For $0.50 per serving, it can't be beat. But make sure you like spicy stuff before you try it.
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I've started to number the blog entries. Since I've just passed #100 I think it's a good idea. I keep thinking that I should go back and number all of them, but that would be too much work.
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The summer solstice has now passed, and it's almost July. Before much longer it'll be "back to school" time, and then it'll be Halloween season again, and I'll come to my one-year anniversary at my current job. It's not that far off! Where has the year gone?
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The Cars movie appears to have disappeared without much of a splash. I'm just as glad. At work I was exposed to too much of the merchandise and I hated the entire concept from the moment I learned of it. Computer-generated movies have lost their "gee-whiz" factor almost entirely now; it's going to take more than fancy graphics to get people to watch them.
I'm not expecting to go see any movies in the theater this year. Superman Returns does not interest me. Pirates of the Caribbean: Dead Man's Chest is similarly uninteresting to me. I didn't go see DaVinci Code after seeing the reviews. And nothing on the horizon seems particularly worthwhile, either.
I can't remember the last time I saw a movie which was different. The same year that the first Pirates of the Caribbean movie came out, Disney released another movie based on an amusement park ride! which vanished without a splash: Haunted Mansion, starring Eddie Murphy.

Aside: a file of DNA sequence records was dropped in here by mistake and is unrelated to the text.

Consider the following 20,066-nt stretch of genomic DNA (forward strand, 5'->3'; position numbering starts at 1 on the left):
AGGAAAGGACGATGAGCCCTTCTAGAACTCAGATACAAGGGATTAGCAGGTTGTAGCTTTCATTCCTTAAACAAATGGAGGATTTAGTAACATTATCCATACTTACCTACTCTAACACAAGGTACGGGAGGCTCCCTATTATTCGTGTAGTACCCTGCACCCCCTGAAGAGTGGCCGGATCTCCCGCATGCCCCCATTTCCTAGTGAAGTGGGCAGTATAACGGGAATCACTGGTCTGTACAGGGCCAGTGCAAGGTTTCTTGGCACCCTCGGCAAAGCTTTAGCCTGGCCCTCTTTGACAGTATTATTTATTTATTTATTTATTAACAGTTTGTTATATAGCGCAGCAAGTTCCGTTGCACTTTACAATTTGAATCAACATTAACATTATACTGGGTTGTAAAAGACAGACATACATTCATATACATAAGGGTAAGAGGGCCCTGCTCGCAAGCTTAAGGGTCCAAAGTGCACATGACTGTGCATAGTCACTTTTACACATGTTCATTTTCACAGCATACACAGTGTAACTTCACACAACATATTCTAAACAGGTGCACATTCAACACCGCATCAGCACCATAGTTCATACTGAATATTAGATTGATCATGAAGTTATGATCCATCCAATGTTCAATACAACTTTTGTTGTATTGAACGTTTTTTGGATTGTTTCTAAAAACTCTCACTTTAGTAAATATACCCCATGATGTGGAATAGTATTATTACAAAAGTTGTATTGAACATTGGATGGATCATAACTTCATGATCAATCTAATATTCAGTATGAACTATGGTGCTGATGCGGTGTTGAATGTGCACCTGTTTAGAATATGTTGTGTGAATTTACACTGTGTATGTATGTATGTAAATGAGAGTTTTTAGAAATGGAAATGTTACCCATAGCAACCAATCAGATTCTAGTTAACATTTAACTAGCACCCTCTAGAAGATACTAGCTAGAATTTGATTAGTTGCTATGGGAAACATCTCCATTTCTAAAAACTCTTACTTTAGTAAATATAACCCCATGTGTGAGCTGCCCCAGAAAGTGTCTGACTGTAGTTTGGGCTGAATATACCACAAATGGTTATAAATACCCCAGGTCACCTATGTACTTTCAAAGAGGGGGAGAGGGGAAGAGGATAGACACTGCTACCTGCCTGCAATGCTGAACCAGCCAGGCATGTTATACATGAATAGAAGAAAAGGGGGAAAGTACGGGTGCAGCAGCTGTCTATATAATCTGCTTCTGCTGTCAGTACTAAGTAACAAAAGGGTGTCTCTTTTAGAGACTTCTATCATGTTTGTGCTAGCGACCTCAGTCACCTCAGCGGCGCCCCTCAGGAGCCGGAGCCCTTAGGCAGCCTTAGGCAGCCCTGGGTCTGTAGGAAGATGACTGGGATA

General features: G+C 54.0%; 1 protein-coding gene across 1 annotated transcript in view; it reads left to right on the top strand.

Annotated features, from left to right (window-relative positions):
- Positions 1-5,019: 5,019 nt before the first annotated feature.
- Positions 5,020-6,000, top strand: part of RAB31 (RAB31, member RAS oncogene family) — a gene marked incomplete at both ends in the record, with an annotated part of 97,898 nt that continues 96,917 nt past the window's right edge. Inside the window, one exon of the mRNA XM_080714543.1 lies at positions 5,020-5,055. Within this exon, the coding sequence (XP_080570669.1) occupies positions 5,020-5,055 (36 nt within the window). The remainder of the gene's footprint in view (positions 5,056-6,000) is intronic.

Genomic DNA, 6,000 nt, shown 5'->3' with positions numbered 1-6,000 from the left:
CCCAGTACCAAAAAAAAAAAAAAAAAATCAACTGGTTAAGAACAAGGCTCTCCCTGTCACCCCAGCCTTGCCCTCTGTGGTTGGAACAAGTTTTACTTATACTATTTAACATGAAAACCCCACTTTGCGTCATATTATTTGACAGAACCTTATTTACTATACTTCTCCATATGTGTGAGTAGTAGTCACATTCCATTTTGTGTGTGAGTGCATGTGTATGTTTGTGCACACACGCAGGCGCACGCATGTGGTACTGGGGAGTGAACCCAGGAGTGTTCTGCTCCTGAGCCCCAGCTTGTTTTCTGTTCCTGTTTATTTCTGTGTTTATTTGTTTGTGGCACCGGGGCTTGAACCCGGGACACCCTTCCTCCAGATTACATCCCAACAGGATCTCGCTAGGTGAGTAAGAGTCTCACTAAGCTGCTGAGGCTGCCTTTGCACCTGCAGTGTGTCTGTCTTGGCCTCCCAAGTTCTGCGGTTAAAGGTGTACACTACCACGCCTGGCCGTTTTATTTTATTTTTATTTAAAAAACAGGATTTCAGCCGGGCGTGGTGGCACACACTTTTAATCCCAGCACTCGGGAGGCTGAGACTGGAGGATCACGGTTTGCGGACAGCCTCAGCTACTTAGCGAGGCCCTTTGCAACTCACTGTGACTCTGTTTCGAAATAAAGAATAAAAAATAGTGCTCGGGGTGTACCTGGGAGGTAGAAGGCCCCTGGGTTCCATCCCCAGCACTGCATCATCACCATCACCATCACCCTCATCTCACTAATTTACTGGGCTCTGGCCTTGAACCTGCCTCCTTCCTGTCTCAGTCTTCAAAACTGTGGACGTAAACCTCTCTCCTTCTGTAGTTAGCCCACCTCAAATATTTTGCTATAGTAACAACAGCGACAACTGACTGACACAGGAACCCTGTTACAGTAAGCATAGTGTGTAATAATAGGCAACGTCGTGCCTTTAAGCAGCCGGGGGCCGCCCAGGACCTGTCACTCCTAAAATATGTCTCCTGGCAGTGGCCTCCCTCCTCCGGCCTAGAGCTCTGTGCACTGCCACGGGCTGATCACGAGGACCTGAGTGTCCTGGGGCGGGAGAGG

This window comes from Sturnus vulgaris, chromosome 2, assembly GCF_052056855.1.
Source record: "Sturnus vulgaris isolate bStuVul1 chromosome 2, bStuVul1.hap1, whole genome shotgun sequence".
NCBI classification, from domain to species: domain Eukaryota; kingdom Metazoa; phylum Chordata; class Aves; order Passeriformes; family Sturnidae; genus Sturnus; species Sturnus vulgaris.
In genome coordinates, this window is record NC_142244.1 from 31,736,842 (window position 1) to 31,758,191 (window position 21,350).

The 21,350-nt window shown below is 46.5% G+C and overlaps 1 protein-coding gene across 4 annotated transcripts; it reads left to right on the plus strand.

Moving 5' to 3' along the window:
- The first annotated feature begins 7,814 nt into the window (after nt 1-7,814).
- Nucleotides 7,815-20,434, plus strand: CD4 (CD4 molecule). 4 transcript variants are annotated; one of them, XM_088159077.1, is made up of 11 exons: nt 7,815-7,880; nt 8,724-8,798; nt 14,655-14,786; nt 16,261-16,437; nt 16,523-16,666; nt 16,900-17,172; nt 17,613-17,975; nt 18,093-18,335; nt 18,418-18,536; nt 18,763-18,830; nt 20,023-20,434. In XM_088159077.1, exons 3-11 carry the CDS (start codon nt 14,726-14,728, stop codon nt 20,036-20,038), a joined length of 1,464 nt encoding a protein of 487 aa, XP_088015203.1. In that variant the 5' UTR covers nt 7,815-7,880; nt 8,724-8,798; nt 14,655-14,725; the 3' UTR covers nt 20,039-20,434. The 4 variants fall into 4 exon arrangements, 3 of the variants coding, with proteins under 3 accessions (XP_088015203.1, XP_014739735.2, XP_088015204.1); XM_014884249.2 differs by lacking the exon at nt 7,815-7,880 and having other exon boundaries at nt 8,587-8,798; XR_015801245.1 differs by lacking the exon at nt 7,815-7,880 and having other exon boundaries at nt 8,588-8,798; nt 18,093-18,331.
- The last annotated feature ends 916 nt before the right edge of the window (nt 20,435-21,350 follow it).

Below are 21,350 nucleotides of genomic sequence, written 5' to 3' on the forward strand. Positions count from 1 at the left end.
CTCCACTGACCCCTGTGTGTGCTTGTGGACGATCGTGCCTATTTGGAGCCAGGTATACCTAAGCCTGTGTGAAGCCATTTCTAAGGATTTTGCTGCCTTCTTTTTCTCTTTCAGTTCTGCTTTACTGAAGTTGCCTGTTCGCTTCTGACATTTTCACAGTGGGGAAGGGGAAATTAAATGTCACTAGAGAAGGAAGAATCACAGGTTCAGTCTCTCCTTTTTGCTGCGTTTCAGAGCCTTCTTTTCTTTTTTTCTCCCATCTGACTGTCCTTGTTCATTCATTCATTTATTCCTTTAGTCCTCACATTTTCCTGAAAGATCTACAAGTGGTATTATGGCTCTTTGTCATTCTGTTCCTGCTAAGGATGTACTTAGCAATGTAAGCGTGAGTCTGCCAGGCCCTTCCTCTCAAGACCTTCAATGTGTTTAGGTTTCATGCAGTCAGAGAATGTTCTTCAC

The first Pirates movie at least had the advantage of being fertile ground for an interesting story or two. But the notion behind Haunted Mansion--normal family moves into a haunted house--has already been done several times. (Amityville Horror, anyone?) I think Haunted Mansion made the mistake of
Hollywood has fallen into a slump wherein it cranks out derivative works. Considering how the financing works, it's not surprising that studios want to produce movies which will definitely generate some kind of decent return. No one wants to risk money on a dud, and these days even mid-budget films can end up costing tens of millions to make.
As I recall, Casablanca cost on the order of $40,000 to make, in the 1940s--even then, it was a low-budget movie. The same movie, made today, would be lucky to cost only $40,000,000. Instead of being filmed entirely on a soundstage and/or movie lot, there would be a huge number of location shots (in a foreign country, not necessarily Morocco) and we'd see more than a handful of Nazis--probably hundreds, with correct cars and trucks and such. The airport scene would be filmed at a real airport, with real airplanes. Nick's bar would be built from scratch and if necessary an entire bazaar would be constructed for the one daytime scene in the entire movie.
And it would suck utterly.